[2] https://developer.mozilla.org/en-US/docs/Web/API/TextMetrics


> [...] rendering to canvas allows programmers to have pixel perfect control over the look of their applications across all devices.

Canvas-based fingerprinting due to rendering differences is a thing, so using the canvas is not pixel-perfect either.

Creating an UI library atop of that is a lot of work, though to be fair certainly manageable by Google. Remember, a UI library is not just about putting things on the screen, but sanely defining layouts, interactions, accessibility...

> Specifically, lots of specialized applications have UI components which do not have a corresponding HTML standard

I think that is the entire point behind Web Components [0], and if one really really don't want more DOM elements for their visuals, then the CSS Paint API and in fact the whole Houdini initiative [1] should be pursued instead, at least at the Google scale.

Besides these technical points, interoperability should be considered. Web browsers do a lot of work to match user expectations in behaviour to their native operating systems, as well as web conventions. (The classic example infractions being: links that cannot be control-clicked or middle-clicked to open on new tabs because they are not actual links but elements with click handlers; or not being able to scroll with page up/down, arrows, or middle-click, because the page reimplements scrolling in an unsemantic way)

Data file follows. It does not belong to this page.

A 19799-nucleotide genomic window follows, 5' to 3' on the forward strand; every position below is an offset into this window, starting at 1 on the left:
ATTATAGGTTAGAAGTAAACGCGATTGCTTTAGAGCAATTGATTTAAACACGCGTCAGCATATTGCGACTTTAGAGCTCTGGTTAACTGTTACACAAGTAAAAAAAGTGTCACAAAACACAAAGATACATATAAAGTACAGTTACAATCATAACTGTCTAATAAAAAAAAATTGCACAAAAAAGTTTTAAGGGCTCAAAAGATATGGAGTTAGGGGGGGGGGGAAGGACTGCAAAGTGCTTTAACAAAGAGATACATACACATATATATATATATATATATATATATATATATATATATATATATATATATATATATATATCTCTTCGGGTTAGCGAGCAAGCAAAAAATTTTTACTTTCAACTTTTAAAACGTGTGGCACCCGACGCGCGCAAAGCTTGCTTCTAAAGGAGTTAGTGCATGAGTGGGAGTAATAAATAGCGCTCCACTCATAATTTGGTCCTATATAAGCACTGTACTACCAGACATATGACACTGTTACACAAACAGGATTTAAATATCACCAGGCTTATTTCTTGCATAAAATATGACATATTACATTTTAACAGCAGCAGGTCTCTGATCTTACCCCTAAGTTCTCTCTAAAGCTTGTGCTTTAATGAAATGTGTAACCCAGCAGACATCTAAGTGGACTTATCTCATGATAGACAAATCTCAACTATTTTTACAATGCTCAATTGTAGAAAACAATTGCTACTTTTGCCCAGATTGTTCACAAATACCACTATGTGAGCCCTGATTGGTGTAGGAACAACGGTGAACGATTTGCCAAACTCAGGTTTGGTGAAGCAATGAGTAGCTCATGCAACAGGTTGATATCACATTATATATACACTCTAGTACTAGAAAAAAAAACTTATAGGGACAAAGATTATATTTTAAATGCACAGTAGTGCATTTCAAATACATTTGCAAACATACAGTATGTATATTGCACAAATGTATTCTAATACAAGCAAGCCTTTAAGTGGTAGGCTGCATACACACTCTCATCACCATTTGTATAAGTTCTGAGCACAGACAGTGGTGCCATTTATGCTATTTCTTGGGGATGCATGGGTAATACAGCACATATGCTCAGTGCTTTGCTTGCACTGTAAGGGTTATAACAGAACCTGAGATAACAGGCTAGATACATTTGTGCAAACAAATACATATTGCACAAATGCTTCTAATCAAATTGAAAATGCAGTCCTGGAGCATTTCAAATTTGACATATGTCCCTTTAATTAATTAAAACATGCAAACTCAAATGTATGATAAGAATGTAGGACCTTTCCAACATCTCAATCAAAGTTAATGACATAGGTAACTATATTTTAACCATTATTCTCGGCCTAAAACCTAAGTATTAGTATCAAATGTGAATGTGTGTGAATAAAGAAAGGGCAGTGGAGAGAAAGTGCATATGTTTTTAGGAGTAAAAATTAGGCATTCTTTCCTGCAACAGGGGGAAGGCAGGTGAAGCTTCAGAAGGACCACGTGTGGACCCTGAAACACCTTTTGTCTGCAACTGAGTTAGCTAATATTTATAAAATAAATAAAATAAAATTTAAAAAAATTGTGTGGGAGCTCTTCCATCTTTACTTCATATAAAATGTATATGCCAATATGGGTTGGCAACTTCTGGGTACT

Making your own UI toolkit is bound to all those problems, and those are user-facing problems that will affect the often-ignored long tail of users with unconventional setups.